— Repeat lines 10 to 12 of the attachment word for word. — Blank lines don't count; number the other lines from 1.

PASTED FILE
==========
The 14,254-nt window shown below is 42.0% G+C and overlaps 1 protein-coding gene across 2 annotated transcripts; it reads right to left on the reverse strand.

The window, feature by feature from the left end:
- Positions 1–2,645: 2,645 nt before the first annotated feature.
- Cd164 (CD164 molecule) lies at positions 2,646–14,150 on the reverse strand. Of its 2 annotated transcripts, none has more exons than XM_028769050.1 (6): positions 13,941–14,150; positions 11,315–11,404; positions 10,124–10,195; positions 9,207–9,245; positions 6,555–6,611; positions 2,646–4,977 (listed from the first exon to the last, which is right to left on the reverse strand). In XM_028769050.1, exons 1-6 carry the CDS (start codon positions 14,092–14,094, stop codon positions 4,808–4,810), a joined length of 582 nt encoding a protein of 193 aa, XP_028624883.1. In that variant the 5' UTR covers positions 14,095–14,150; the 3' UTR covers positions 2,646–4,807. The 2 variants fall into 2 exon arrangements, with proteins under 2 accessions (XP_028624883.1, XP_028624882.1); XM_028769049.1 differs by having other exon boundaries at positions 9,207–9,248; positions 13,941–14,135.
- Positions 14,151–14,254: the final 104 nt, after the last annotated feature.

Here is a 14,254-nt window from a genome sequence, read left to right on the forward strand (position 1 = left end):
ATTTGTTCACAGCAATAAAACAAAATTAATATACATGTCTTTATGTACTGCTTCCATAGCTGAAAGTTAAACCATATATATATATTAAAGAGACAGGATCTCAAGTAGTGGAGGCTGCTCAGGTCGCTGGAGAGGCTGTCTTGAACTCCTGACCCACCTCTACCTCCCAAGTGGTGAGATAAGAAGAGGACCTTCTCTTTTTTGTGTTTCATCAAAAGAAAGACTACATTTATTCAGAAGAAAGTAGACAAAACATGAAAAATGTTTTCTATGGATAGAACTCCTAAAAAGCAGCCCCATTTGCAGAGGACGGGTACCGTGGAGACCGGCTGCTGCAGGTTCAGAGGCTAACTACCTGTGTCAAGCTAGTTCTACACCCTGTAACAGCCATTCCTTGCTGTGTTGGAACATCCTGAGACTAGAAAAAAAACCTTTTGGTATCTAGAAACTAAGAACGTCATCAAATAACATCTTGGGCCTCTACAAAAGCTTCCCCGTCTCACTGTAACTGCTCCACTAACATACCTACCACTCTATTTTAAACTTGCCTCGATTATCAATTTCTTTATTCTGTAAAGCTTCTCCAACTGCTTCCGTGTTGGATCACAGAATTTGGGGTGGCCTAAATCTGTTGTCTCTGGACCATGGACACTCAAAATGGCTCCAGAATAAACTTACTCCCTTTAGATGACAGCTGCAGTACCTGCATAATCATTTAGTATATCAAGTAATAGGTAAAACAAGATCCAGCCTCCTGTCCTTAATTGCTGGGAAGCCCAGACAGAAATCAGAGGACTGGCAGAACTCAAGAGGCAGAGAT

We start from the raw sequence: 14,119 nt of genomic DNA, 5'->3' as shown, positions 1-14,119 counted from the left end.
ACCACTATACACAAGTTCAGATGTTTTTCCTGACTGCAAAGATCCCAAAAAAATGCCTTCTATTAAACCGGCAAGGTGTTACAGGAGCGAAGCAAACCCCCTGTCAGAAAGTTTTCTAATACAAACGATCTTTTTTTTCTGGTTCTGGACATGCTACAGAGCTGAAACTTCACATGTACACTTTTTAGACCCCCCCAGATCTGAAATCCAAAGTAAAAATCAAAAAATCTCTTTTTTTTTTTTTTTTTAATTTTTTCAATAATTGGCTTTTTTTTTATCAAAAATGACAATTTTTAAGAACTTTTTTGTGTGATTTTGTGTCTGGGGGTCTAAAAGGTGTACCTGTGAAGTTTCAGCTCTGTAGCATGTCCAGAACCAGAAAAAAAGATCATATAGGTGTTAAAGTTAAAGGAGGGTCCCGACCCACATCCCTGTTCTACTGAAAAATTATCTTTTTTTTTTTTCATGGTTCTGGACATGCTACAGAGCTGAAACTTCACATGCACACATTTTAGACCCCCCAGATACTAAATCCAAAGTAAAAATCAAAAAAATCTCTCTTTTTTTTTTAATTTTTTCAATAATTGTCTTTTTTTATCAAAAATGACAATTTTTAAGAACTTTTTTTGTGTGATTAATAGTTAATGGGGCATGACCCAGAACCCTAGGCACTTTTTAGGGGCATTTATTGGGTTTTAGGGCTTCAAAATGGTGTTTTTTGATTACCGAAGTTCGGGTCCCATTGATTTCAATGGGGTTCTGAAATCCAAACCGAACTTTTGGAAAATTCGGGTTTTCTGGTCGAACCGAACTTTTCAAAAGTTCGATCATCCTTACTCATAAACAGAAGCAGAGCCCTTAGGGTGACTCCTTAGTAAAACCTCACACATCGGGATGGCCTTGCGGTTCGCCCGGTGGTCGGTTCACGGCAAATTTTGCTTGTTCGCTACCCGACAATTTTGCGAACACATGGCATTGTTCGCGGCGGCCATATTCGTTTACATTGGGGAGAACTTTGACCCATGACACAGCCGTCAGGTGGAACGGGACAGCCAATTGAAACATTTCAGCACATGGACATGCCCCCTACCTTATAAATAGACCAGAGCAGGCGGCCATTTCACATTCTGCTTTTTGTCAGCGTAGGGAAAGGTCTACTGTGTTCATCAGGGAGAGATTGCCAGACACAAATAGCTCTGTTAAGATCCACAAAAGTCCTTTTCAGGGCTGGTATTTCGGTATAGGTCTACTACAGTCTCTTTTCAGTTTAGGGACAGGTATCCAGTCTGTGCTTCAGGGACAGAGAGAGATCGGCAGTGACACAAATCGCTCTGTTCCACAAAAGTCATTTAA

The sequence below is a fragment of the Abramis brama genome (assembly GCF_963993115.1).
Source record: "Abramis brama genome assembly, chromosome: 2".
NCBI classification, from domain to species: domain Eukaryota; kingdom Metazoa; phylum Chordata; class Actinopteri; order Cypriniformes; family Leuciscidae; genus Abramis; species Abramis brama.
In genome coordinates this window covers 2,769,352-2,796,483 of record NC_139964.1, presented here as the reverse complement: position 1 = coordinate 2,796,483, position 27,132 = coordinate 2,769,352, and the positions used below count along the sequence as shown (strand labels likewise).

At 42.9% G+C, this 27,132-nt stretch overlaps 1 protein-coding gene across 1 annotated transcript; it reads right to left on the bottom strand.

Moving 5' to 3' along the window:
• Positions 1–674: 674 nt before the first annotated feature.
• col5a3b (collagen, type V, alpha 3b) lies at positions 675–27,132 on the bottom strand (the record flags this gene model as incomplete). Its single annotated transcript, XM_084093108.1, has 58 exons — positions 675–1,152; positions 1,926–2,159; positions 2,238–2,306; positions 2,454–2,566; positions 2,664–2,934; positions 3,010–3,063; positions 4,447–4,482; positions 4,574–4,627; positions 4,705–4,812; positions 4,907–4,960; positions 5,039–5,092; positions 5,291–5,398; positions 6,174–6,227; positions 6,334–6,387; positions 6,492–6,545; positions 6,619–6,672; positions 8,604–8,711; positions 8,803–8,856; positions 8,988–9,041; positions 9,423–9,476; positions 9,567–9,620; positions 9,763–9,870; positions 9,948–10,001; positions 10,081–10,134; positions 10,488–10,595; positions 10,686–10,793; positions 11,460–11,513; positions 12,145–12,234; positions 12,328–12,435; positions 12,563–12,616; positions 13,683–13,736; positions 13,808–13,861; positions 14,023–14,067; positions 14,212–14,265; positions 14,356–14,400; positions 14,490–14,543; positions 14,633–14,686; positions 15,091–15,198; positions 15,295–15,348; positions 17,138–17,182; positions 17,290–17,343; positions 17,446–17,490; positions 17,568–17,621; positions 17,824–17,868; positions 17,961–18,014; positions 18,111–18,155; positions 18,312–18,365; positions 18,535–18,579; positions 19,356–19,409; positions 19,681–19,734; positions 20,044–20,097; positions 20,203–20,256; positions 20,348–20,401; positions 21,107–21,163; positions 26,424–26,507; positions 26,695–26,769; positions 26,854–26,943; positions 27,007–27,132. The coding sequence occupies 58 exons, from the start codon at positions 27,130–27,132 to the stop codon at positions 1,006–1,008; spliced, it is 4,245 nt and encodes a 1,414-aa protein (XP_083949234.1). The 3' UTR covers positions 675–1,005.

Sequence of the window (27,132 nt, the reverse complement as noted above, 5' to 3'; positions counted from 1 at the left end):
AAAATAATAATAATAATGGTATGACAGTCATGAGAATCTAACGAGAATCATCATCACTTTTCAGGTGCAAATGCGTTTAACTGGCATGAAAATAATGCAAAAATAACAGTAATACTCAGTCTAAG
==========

The sequence below is a fragment of the Abramis brama genome (assembly GCF_963993115.1).
Source record: "Abramis brama genome assembly, chromosome: 2".
NCBI classification, from domain to species: domain Eukaryota; kingdom Metazoa; phylum Chordata; class Actinopteri; order Cypriniformes; family Leuciscidae; genus Abramis; species Abramis brama.